July 24, 2012
Who’s Your Daddy? Debate Fires Up Again Over Father Of The Internet
Michael Harper for redOrbit.com — Your Universe Online
One presidential quip and a Wall Street Journal column later, the Internet has once more become aware of its bastardization, left to wander this world fatherless and alone.
Gordon Crovitz reopened the wound this weekend, calling into question President Obama´s quote, "The Internet didn't get invented on its own. Government research created the Internet so that all companies could make money off the Internet."
As the story goes, the Pentagon created the Internet as a way to maintain communications, should a nuclear attack take down any “formal” channels of connection.
According to Crovitz, the Pentagon´s Advanced Research Projects Agency Network (ARPANet) was created to create one global network – or World Wide Web – though the federal government was only “modestly” involved.
Crovitz then goes on to say Robert Taylor, who ran the ARPA program in the 1960s, even sent an email to fellow technologists in 2004 rejecting any claim that the ARPAnet had created the Internet, saying, “The creation of the Arpanet was not motivated by considerations of war. The Arpanet was not an Internet. An Internet is a connection between two or more computer networks."
Crovitz gives credit to Vinton Cerf for creating the TCP/IP protocol and Tim Berners-Lee for inventing hyperlinks, but places full paternal rights to the 1970s Xerox PARC. Xerox does, of course, take credit for inventing the Ethernet – something their New York offices thought would only be used to connect computers in a business office to a printer – but said on Monday that their innovation does not an Internet make.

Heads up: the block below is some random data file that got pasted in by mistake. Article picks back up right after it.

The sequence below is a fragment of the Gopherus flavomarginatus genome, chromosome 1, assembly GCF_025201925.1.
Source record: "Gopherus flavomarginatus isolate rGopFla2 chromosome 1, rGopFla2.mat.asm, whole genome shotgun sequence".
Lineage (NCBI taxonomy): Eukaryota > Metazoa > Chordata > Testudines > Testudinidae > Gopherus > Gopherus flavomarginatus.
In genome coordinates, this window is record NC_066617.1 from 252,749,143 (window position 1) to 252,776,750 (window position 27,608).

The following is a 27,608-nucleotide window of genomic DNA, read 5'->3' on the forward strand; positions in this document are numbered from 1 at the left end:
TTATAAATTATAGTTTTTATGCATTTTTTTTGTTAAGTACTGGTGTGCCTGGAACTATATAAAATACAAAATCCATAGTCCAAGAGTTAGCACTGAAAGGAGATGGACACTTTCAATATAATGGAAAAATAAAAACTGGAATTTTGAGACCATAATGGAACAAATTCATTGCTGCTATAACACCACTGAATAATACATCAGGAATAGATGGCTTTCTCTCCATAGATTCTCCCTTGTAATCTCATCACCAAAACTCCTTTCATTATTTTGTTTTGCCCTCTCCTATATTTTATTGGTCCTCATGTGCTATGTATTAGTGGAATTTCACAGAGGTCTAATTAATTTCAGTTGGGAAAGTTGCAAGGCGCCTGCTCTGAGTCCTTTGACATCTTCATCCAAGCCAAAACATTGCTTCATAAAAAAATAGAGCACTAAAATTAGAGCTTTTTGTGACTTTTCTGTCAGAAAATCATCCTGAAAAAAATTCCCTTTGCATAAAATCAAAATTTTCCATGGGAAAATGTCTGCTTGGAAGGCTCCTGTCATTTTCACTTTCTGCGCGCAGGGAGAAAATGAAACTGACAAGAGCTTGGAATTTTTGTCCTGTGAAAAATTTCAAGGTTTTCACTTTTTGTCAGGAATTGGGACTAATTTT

“Robert Metcalfe, researcher at PARC, invented Ethernet as a way to connect Xerox printers and the Alto computer,” said Xerox spokesman Bill McKee, “but inventing Ethernet is not the same as inventing the internet.”
Clearly Xerox doesn´t want to be held responsible for child support payments.
Michael Hilzik has the final word on the matter. Writing for the Los Angeles Times, Hilzik thanks Crovitz for the recognition (Crovitz quotes his book about Xerox PARC, “Dealers of Lightning,”) but says that Crovitz got it all wrong.
It turns out that Hilzik is good friends with Robert Taylor, once with the ARPANet, later with Xerox PARC, and says Crovitz simply confused the definitions between “AN” Internet and “THE” Internet. Placing the custody right in his buddy´s hands, Hilzik settles the matter thusly:
“I think I can say without fear of contradiction that he (Taylor) fully endorses the idea as a point of personal pride that the government-funded ARPANet was very much the precursor of the Internet as we know it today. Nor was ARPA's support "modest," as Crovitz contends. It was full-throated and total. Bob Taylor was the single most important figure in the history of the Internet, and he holds that stature because of his government role.”
In the end, it seems Obama (and maybe even Al Gore) were correct about the origins of the Internet as we know it. What started out as a way to ensure communications in a dark time became a way to ensure communications at any time, day or night, and across the globe. And, whenever the Internet had finally gotten too big for its britches in 1995, the government privatized the whole thing, hoping to all that is holy that no one would remember it had a hand in the whole, messy ordeal. After all, anyone who remembers seeing the Internet for the first time in the 90s knows just how ugly the thing was. It´s no wonder the Government wanted it out of the house.